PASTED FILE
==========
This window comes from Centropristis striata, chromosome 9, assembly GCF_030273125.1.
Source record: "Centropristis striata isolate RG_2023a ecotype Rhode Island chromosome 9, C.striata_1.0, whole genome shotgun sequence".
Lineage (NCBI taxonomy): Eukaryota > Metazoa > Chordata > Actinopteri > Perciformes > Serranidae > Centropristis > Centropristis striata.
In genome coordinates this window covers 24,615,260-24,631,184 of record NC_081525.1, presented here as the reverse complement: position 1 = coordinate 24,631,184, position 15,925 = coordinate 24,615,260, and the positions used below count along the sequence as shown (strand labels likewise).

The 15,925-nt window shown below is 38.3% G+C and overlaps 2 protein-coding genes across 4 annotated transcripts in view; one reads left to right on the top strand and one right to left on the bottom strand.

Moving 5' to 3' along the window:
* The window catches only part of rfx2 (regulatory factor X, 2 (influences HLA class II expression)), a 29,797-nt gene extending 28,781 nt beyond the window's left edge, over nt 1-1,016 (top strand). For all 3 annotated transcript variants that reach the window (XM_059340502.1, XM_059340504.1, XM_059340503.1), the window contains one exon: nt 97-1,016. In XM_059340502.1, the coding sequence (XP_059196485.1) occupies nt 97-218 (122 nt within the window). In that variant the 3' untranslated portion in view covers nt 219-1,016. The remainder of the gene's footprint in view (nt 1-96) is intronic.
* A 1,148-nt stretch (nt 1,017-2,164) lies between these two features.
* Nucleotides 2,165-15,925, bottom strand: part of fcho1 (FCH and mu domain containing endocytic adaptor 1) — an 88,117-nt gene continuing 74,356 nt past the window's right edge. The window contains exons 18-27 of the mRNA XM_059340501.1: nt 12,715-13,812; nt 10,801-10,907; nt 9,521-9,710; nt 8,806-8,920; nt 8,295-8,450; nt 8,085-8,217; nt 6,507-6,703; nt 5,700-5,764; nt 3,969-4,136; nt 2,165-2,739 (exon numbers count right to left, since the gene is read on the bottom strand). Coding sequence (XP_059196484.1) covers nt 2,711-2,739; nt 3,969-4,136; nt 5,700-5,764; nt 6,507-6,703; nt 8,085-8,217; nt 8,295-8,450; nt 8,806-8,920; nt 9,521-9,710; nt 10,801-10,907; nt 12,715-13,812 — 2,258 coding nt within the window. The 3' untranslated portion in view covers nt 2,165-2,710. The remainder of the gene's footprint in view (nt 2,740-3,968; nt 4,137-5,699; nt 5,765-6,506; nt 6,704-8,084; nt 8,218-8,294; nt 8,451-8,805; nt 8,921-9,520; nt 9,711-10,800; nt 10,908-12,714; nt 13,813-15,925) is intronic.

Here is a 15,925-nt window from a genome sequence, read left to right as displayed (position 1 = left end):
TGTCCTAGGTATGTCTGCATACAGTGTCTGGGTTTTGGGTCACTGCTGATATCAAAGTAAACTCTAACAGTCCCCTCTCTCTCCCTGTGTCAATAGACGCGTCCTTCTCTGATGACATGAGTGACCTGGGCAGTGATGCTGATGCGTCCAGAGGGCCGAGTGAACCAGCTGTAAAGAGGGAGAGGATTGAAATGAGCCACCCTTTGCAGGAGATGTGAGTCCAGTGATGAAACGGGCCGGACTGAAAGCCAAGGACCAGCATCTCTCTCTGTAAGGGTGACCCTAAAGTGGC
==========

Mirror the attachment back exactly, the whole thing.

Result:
This window comes from Centropristis striata, chromosome 9, assembly GCF_030273125.1.
Source record: "Centropristis striata isolate RG_2023a ecotype Rhode Island chromosome 9, C.striata_1.0, whole genome shotgun sequence".
Lineage (NCBI taxonomy): Eukaryota > Metazoa > Chordata > Actinopteri > Perciformes > Serranidae > Centropristis > Centropristis striata.
In genome coordinates this window covers 24,615,260-24,631,184 of record NC_081525.1, presented here as the reverse complement: position 1 = coordinate 24,631,184, position 15,925 = coordinate 24,615,260, and the positions used below count along the sequence as shown (strand labels likewise).

The 15,925-nt window shown below is 38.3% G+C and overlaps 2 protein-coding genes across 4 annotated transcripts in view; one reads left to right on the top strand and one right to left on the bottom strand.

Moving 5' to 3' along the window:
* The window catches only part of rfx2 (regulatory factor X, 2 (influences HLA class II expression)), a 29,797-nt gene extending 28,781 nt beyond the window's left edge, over nt 1-1,016 (top strand). For all 3 annotated transcript variants that reach the window (XM_059340502.1, XM_059340504.1, XM_059340503.1), the window contains one exon: nt 97-1,016. In XM_059340502.1, the coding sequence (XP_059196485.1) occupies nt 97-218 (122 nt within the window). In that variant the 3' untranslated portion in view covers nt 219-1,016. The remainder of the gene's footprint in view (nt 1-96) is intronic.
* A 1,148-nt stretch (nt 1,017-2,164) lies between these two features.
* Nucleotides 2,165-15,925, bottom strand: part of fcho1 (FCH and mu domain containing endocytic adaptor 1) — an 88,117-nt gene continuing 74,356 nt past the window's right edge. The window contains exons 18-27 of the mRNA XM_059340501.1: nt 12,715-13,812; nt 10,801-10,907; nt 9,521-9,710; nt 8,806-8,920; nt 8,295-8,450; nt 8,085-8,217; nt 6,507-6,703; nt 5,700-5,764; nt 3,969-4,136; nt 2,165-2,739 (exon numbers count right to left, since the gene is read on the bottom strand). Coding sequence (XP_059196484.1) covers nt 2,711-2,739; nt 3,969-4,136; nt 5,700-5,764; nt 6,507-6,703; nt 8,085-8,217; nt 8,295-8,450; nt 8,806-8,920; nt 9,521-9,710; nt 10,801-10,907; nt 12,715-13,812 — 2,258 coding nt within the window. The 3' untranslated portion in view covers nt 2,165-2,710. The remainder of the gene's footprint in view (nt 2,740-3,968; nt 4,137-5,699; nt 5,765-6,506; nt 6,704-8,084; nt 8,218-8,294; nt 8,451-8,805; nt 8,921-9,520; nt 9,711-10,800; nt 10,908-12,714; nt 13,813-15,925) is intronic.

Here is a 15,925-nt window from a genome sequence, read left to right as displayed (position 1 = left end):
TGTCCTAGGTATGTCTGCATACAGTGTCTGGGTTTTGGGTCACTGCTGATATCAAAGTAAACTCTAACAGTCCCCTCTCTCTCCCTGTGTCAATAGACGCGTCCTTCTCTGATGACATGAGTGACCTGGGCAGTGATGCTGATGCGTCCAGAGGGCCGAGTGAACCAGCTGTAAAGAGGGAGAGGATTGAAATGAGCCACCCTTTGCAGGAGATGTGAGTCCAGTGATGAAACGGGCCGGACTGAAAGCCAAGGACCAGCATCTCTCTCTGTAAGGGTGACCCTAAAGTGGC